Thursday, June 28, 2007

All Signs Point to Unsuccessful Dormant Commerce Clause Challenges in the High Court

All right - my magic 8 ball didn't really say that. But, based on the most recently reviewed dormant Commerce Clause challenge in the Supreme Court, I think the statement might be true. The case I'm referring to is United Haulers v. Oneida-Herkimer Solid Waste Management Authority, 127 S.Ct. 1786 (2007). Although United Haulers fails to provide clarity due to the four divergent opinions, I think it provides a window, albeit a dirty one, into how the Roberts Court might revise dormant Commerce Clause jurisprudence. This is of particular interest to ag law buffs, given all of the anti-corporate farming activity in the last few years.

Here's a quick synopsis of the facts for those of you who have been absorbed by America's Got Talent and haven't read the opinion . . . In response to a mounting trash crisis two New York counties created a solid waste management authority to improve trash processing and recycling. Because the new authority's improved services cost more than private services, the counties enacted a so-called "flow control" ordinance which required citizens to send their trash thither. United Haulers and its brethren trash haulers challenged this ordinance under the dormant Commerce Clause claiming that they could more cheaply remove trash to out-of-state processing facilities.

Given the trash haulers' past Supreme Court win in Carbone, a case with an almost identical fact pattern, I guessed that United Haulers was going to be a slam dunk for the garbagemen. But no, Chief Justice Roberts (author of the majority opinion) decided to shake things up. According to Roberts, "laws that favor the government in (areas of traditional government activity)-but treat every private business, whether in-state or out-of-state, exactly the same-do not discriminate against interstate commerce for purposes of the Commerce Clause." So there lies our brand-spanking new public/private distinction. It's now OK to privilege local, public businesses as long as the benefits outweigh incidental burdens on interstate commerce under Pike (incidentally, only four justices signed on to the Pike Balancing portion of the opinion).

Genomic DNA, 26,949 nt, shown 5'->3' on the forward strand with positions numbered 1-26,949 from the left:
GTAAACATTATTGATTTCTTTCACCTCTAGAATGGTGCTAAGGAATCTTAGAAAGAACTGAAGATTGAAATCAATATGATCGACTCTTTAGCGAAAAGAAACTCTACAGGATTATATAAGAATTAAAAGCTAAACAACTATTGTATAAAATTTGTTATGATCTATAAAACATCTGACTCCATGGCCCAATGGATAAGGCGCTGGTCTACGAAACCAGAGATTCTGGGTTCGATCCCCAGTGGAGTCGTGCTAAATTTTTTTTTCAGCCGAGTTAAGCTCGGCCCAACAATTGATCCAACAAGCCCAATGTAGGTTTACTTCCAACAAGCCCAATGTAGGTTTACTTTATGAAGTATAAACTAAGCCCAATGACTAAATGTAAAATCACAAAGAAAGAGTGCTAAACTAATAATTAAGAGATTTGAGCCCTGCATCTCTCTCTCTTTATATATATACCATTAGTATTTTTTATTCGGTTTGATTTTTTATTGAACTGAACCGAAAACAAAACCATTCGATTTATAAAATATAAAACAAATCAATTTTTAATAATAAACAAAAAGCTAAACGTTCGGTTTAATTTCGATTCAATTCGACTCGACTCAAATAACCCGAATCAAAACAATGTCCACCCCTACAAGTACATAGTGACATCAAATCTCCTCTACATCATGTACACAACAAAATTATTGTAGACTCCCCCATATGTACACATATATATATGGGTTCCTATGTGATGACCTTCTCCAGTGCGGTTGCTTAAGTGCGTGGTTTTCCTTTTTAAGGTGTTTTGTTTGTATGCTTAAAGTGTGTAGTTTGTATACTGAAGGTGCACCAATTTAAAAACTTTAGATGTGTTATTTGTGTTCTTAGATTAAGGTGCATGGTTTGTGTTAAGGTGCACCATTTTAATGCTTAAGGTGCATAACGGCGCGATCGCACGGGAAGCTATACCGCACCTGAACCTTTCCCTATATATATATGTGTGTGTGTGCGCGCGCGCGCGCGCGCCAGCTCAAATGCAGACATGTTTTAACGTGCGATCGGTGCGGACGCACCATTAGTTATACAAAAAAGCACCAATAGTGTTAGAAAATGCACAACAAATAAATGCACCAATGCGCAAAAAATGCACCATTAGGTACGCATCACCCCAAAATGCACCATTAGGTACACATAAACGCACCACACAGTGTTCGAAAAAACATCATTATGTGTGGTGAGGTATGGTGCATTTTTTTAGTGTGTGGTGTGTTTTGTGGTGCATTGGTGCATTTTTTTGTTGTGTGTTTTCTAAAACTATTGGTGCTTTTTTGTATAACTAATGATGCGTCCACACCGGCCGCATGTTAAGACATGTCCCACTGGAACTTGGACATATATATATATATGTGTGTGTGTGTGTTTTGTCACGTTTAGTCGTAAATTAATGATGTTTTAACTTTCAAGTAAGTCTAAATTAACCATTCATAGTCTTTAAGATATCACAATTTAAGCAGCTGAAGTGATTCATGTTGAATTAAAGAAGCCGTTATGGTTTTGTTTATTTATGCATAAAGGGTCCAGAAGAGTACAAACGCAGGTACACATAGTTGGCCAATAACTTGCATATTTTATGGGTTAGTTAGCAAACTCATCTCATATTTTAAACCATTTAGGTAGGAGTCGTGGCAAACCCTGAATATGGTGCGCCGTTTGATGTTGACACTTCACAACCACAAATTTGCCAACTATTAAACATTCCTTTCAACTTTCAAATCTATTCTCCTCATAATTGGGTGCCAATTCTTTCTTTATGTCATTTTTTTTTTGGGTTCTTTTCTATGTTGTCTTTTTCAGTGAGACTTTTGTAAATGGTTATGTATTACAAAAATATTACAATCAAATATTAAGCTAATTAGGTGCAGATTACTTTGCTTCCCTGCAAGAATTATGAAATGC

Justice Alito, joined by Justices Kennedy and Stevens, share in my opinion (or maybe more appropriately, I theirs) that United Haulers is practically indistinguishable from Carbone factually. Alito wrote,
"(t)he Court exalts form over substance in adopting a test that turns on this technical distinction . . . ." I didn't foresee myself agreeing so fully with Alito, but I think he called it in this case.

I'm curious about where the majority is going by crafting such a fine technical distinction. After mulling it over for an evening, I think the opinion could be 1) exactly what it purports to be, a fine-tuning of the already over-tuned dormant Commerce Clause, or 2) a harbinger of a Court more interested in judicial restraint than striking down state laws via the dormant Commerce Clause.